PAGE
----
Letter of the law: Nose out the nasty before purchasing property for a veterinary clinic
"Wouldn't I be in a more favorable capital gains position if we scheduled the closing by December 31?" I asked.
"Gee," he responded. "I never think that much about taxes." When I do a business deal, I never stop thinking about taxes. I told him to schedule it for December.The problem is that the world has become too complex to expect a practicing professional to be comfortably familiar with all the elements affecting his or her craft. Professionals and their clients need input from specialists in many areas. And nowhere is this truer than in the realm of real estate law.
When a veterinarian decides to open or move a clinic or hospital, there are a multitude of considerations that need to be analyzed prior to execution of a long-term lease or building purchase. The ones that come to mind first (and that most consultants obsess about) are traffic flow, demographics, visibility, parking and zoning.
But there's an additional legal area that needs careful consideration from a veterinarian and his or her counsel. In fact, the area of environmental law may be the most critical of all in the real estate acquisition decision.
Poor advice or inadequate attention to the laws related to groundwater contamination, vapor migration and other factors could be economically devastating to a property buyer. The purchasing doctor can be left holding the bag for a costly cleanup. His or her estate can be complicated by spills and leaks that occurred prior to ownership. The new owner can even end up paying property taxes indefinitely on land that can't be built on or a building can't be legally occupied.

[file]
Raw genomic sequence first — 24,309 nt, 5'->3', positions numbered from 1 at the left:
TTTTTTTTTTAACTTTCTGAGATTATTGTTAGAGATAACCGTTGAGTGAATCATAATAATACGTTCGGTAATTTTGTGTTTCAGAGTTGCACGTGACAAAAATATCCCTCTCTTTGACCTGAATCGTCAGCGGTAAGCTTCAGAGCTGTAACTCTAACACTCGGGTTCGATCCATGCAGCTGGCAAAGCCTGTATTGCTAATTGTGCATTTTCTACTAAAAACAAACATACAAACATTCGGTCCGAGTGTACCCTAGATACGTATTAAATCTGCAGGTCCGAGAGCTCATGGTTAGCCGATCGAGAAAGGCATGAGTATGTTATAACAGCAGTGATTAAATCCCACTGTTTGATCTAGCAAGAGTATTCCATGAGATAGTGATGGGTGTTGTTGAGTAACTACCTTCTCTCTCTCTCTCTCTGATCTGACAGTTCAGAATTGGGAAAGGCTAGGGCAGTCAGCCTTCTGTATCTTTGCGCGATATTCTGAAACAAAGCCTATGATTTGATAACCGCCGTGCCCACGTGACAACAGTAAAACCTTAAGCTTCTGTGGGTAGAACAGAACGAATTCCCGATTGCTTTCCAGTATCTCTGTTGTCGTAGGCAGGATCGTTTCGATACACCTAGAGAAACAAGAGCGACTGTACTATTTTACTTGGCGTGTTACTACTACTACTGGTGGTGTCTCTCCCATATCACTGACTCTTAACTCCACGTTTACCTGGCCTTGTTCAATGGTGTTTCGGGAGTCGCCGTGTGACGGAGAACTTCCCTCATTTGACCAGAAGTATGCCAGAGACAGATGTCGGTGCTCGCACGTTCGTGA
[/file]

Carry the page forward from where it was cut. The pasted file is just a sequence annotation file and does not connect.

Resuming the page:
Avoid tunnel vision
Love and emotion are not limited to residential purchases. They can take hold of commercial buyers as well. When the excitement of starting a practice or moving to a more visible location takes hold, a veterinarian can become overwhelmed with the positive attributes of a building and miss the most important characteristics of the real estate. Lots of traffic doesn't compensate for a declining neighborhood. An upscale neighborhood doesn't make up for the fact that a building lot is in a flood plain.
A veterinarian and his or her attorney need to take a good, thorough look at a potential real estate purchase and identify whether there are any deal-breaking environmental issues. It's critical not to "hope for the best" or "let the person I sell to in 20 years worry about it."
The fact is that environmental law relating to land and buildings can be unforgiving. Depending on jurisdiction, landowners can be charged with responsibility for contamination and toxic materials mitigation in circumstances where they never knew issues existed. They can even be held responsible for cleanup in cases where the property was "clean" at the time of acquisition but subsequently became contaminated through no fault of the owner.
For example, if Dr. Smart spends the time and money to obtain a clean bill of health for the corner lot where he subsequently constructs a veterinary practice, he may later be unable to sell that clinic when a nearby chemical plant closes up shop and walks away from seeping ground contamination.
A subsequent purchaser won't care how hazardous fumes ended up emanating from the basement of Dr. Smart's clinic. She just won't buy the place until Dr. Smart spends whatever it costs to make the problem go away. Of course, Dr. Smart might have a claim against the chemical company for the cleanup costs. But good luck proving the source of the contamination, coming up with the funds to battle the defendant chemical company, and concluding the litigation.